NEW YORK, NY - U.S. Senator Charles E. Schumer today called on major television manufacturers to create a uniform standard of security to be used in all new internet and video enabled televisions that would prevent hackers from spying on consumers.
Last week, a security research group presented to a technology conference in Las Vegas, highlighting a flaw in so-called "smart" TVs that allowed them to hack into the appliances, activating the microphones and embedded cameras and monitoring them remotely. The same methods applied to a television in a home would allow hackers to view and record everything going on in the room that contained the television. Even more disturbing, security experts have suggested that few of these new televisions have strong security measures, or any security measures at all.
Today Schumer called on the main television manufacturers to improve the security software used in these smart TVs by coming together and creating a uniform minimum security standard that could be followed by everyone in the industry. The gaps in security create a problem for all manufacturers, and an industry wide solution would reduce the cost and increase the ease with which it could be implemented. Schumer noted that most new TV models include microphones, cameras and internet access, but consumers are not as vigilant as they are with their computers because hacking appliances is still a relatively new and unknown phenomenon.
"You expect to watch TV, but you don't want the TV watching you," said Schumer. "Many of these smart televisions are vulnerable to hackers who can spy on you while you're watching tv in your living room. Our computers have access to firewalls and other security blocks but these televisions do not and that's why manufacturers should do everything possible to create a standard of security in their internet-connected products."
"Smart" televisions can be connected to the internet and come equipped with microphones and cameras. Recently, security researchers found that a major problem in different models of the 2012 Samsung Smart TVs. Security researchers were able to tap into the tv's web browser and gain access to the tv's built-in-camera. Additionally, the researchers were able to hack into the browser and lead the users to any website. In essence, "smart" televisions have the same features as modern computers and laptops but lack the security features like firewalls, making them vulnerable to hackers.
Manufacturers have suggested that to combat hackers, consumers put tape over the camera or unplug the TV when it's not in use, but Schumer said the burden shouldn't be on the consumers alone.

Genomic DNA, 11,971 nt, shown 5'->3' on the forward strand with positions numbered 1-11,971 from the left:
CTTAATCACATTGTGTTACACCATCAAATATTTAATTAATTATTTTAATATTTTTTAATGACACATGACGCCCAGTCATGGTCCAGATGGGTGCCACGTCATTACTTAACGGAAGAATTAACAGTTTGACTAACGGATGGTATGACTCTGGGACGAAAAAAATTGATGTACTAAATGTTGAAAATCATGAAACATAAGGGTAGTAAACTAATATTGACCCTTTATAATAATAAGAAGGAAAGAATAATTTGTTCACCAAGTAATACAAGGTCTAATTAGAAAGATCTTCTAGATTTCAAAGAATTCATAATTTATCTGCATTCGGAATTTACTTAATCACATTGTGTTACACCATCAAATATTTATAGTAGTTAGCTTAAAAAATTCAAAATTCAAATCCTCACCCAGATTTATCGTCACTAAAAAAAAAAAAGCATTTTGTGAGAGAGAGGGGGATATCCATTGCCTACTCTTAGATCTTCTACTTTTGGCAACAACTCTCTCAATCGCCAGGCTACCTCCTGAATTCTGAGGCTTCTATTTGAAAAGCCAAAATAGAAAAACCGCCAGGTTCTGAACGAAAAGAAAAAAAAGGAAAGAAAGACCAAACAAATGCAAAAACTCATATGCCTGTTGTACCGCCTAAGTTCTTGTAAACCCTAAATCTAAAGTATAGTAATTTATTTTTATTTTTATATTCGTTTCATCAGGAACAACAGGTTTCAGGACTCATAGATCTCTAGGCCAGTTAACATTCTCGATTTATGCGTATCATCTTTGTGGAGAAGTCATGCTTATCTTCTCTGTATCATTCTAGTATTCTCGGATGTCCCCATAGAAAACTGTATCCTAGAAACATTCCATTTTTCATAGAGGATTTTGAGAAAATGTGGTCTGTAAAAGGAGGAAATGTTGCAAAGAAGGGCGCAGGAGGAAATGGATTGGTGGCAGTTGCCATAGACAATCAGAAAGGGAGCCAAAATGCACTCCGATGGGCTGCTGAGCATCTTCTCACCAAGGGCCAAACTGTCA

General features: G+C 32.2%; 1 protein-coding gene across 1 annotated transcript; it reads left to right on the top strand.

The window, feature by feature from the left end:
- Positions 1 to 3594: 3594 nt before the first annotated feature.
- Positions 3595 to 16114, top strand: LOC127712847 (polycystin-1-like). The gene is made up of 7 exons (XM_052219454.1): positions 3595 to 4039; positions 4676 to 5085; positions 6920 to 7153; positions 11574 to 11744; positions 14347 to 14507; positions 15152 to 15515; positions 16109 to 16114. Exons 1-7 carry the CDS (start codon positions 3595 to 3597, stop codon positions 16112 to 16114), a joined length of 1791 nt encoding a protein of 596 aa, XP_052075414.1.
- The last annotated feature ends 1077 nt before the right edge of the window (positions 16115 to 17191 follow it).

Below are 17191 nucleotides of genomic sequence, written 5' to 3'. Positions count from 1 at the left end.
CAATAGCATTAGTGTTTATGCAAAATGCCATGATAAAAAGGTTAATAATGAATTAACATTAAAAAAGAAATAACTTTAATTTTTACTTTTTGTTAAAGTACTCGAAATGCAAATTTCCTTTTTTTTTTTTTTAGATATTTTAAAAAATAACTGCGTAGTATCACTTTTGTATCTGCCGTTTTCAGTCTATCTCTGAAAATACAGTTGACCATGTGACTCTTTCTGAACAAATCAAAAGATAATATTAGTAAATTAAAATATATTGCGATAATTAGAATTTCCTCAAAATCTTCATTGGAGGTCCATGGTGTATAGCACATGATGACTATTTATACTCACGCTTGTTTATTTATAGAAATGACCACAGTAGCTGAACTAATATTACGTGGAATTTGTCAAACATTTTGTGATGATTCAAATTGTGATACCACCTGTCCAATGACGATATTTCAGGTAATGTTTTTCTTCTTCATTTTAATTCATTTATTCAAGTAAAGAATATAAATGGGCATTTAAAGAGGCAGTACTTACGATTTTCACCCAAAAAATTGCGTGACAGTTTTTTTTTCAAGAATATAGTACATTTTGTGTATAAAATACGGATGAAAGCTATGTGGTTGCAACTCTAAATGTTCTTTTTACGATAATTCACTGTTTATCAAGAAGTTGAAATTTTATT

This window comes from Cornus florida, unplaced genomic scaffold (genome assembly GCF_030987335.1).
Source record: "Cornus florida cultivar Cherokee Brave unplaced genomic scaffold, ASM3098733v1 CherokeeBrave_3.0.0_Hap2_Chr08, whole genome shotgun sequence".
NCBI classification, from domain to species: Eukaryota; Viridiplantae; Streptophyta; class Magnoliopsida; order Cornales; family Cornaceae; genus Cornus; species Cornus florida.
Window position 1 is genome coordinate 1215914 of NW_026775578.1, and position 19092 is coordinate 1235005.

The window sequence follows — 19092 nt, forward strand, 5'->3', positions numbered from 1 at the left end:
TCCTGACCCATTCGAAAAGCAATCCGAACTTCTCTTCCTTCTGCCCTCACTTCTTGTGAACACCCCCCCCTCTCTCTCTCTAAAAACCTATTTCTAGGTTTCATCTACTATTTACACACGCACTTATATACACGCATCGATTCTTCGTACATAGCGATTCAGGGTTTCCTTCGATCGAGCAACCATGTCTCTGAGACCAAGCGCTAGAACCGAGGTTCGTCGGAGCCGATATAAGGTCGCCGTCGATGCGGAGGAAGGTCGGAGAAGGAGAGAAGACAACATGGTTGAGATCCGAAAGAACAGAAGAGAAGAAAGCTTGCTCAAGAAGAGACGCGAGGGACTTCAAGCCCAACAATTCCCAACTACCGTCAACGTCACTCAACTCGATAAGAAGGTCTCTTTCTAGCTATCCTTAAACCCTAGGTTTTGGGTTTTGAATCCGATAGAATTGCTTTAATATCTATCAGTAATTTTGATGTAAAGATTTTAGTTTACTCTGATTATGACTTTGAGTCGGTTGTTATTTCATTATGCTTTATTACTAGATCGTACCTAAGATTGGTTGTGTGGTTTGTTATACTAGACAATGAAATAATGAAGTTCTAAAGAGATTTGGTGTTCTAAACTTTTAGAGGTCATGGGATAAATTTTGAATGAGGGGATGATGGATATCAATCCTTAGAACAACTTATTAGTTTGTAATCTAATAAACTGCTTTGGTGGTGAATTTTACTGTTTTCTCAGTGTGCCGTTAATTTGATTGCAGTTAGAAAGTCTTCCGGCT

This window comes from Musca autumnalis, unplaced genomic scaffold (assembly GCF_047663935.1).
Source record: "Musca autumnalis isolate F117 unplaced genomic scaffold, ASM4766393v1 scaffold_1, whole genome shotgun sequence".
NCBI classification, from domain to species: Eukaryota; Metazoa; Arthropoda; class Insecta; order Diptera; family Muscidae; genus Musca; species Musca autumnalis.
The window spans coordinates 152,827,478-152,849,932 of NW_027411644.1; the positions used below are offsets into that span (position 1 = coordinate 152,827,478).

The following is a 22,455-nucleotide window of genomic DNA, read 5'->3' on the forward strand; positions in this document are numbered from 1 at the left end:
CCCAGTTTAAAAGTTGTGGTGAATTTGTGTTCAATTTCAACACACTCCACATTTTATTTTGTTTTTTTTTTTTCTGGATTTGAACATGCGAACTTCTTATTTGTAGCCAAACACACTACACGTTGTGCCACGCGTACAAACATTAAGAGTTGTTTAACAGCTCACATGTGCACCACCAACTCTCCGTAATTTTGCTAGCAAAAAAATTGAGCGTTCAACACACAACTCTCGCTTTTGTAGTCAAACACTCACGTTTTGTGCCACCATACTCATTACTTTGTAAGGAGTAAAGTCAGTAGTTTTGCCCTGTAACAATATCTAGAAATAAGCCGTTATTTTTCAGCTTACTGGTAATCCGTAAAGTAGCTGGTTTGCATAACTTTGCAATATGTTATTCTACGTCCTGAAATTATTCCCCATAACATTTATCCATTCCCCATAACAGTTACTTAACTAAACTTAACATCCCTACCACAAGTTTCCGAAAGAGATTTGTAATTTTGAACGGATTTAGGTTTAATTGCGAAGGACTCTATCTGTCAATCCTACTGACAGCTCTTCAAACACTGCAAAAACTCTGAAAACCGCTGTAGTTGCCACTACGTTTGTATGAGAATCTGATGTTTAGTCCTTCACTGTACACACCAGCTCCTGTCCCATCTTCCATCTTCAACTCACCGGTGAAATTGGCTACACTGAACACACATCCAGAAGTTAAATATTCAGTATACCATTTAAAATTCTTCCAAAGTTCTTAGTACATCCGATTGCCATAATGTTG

Schumer today urged major television manufacturers to institute security standards for their "smart" television products. Schumer explained that internet-connected television products are vulnerable to hackers and consumers should not have to feel that they are being spied on. Schumer made the case that a uniform standard of security would assure consumers that the manufacturers are tackling this issue and doing everything to prevent hackers from gaining access into their living room through the television's camera.
"Potentially anyone who can get into your computer can get into your TV," said Dr. George Berg, Professor of Computer Science at UAlbany.
Dr Berg says not only can hackers watch you through your own TV but can also collect personal information.
"They can control the TV or the computer and then once you control the device it's yours to do with as you please. Activate the camera , change the programming, collect data," said Dr. Berg.
Dr. Berg says Smart TV's with similar features to computers like skype, lack security firewalls.
"The TV is just more of a consumer device. You're not suppose to have to go in and program it or secure it yourself. It's suppose to work for you," said Dr. Berg.
Geoff Katt sells smart TV's like these at Hippos. He says there are some options that
allow you to protect against hackers like cameras you can push back into
"I think a little bit of caution from somebody who'd be concerned about it is warranted but not anymore than the other electronics in their life," said Katt.
Katt says the store would be open to higher security measures from manufacturers.
if the manufacturers did something like that we'd be able to offer that to our